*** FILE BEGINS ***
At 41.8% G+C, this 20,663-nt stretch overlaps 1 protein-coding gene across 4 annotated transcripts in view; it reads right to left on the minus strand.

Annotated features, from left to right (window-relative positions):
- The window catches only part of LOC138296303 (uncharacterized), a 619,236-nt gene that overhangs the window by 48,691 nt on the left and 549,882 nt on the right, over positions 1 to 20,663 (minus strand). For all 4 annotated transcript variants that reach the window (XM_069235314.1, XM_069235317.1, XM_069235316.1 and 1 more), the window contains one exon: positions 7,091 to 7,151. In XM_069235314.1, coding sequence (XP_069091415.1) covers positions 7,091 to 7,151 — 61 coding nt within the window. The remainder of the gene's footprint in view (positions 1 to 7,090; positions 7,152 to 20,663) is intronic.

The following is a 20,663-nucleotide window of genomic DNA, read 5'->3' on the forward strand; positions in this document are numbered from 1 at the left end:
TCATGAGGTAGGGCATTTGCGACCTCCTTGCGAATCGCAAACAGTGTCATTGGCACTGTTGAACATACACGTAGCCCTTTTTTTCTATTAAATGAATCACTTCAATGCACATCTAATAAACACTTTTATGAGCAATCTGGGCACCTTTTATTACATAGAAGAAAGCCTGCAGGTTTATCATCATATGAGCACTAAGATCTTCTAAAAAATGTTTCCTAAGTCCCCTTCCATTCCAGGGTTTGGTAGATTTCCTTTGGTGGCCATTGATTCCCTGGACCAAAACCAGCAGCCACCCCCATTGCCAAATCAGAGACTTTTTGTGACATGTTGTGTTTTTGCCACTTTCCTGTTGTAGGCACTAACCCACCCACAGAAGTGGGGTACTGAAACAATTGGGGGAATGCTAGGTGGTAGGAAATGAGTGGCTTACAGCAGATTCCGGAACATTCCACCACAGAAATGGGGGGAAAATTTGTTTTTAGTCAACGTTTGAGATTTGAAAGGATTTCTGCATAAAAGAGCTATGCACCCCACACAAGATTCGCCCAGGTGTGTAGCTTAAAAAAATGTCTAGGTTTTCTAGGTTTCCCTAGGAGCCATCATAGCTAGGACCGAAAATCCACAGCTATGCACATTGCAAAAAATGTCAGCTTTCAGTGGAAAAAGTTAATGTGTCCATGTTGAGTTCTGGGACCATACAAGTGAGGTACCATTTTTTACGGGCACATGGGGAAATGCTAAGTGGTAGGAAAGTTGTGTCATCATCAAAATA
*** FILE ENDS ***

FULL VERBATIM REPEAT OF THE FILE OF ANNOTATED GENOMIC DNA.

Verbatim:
At 41.8% G+C, this 20,663-nt stretch overlaps 1 protein-coding gene across 4 annotated transcripts in view; it reads right to left on the minus strand.

Annotated features, from left to right (window-relative positions):
- The window catches only part of LOC138296303 (uncharacterized), a 619,236-nt gene that overhangs the window by 48,691 nt on the left and 549,882 nt on the right, over positions 1 to 20,663 (minus strand). For all 4 annotated transcript variants that reach the window (XM_069235314.1, XM_069235317.1, XM_069235316.1 and 1 more), the window contains one exon: positions 7,091 to 7,151. In XM_069235314.1, coding sequence (XP_069091415.1) covers positions 7,091 to 7,151 — 61 coding nt within the window. The remainder of the gene's footprint in view (positions 1 to 7,090; positions 7,152 to 20,663) is intronic.

The following is a 20,663-nucleotide window of genomic DNA, read 5'->3' on the forward strand; positions in this document are numbered from 1 at the left end:
TCATGAGGTAGGGCATTTGCGACCTCCTTGCGAATCGCAAACAGTGTCATTGGCACTGTTGAACATACACGTAGCCCTTTTTTTCTATTAAATGAATCACTTCAATGCACATCTAATAAACACTTTTATGAGCAATCTGGGCACCTTTTATTACATAGAAGAAAGCCTGCAGGTTTATCATCATATGAGCACTAAGATCTTCTAAAAAATGTTTCCTAAGTCCCCTTCCATTCCAGGGTTTGGTAGATTTCCTTTGGTGGCCATTGATTCCCTGGACCAAAACCAGCAGCCACCCCCATTGCCAAATCAGAGACTTTTTGTGACATGTTGTGTTTTTGCCACTTTCCTGTTGTAGGCACTAACCCACCCACAGAAGTGGGGTACTGAAACAATTGGGGGAATGCTAGGTGGTAGGAAATGAGTGGCTTACAGCAGATTCCGGAACATTCCACCACAGAAATGGGGGGAAAATTTGTTTTTAGTCAACGTTTGAGATTTGAAAGGATTTCTGCATAAAAGAGCTATGCACCCCACACAAGATTCGCCCAGGTGTGTAGCTTAAAAAAATGTCTAGGTTTTCTAGGTTTCCCTAGGAGCCATCATAGCTAGGACCGAAAATCCACAGCTATGCACATTGCAAAAAATGTCAGCTTTCAGTGGAAAAAGTTAATGTGTCCATGTTGAGTTCTGGGACCATACAAGTGAGGTACCATTTTTTACGGGCACATGGGGAAATGCTAAGTGGTAGGAAAGTTGTGTCATCATCAAAATA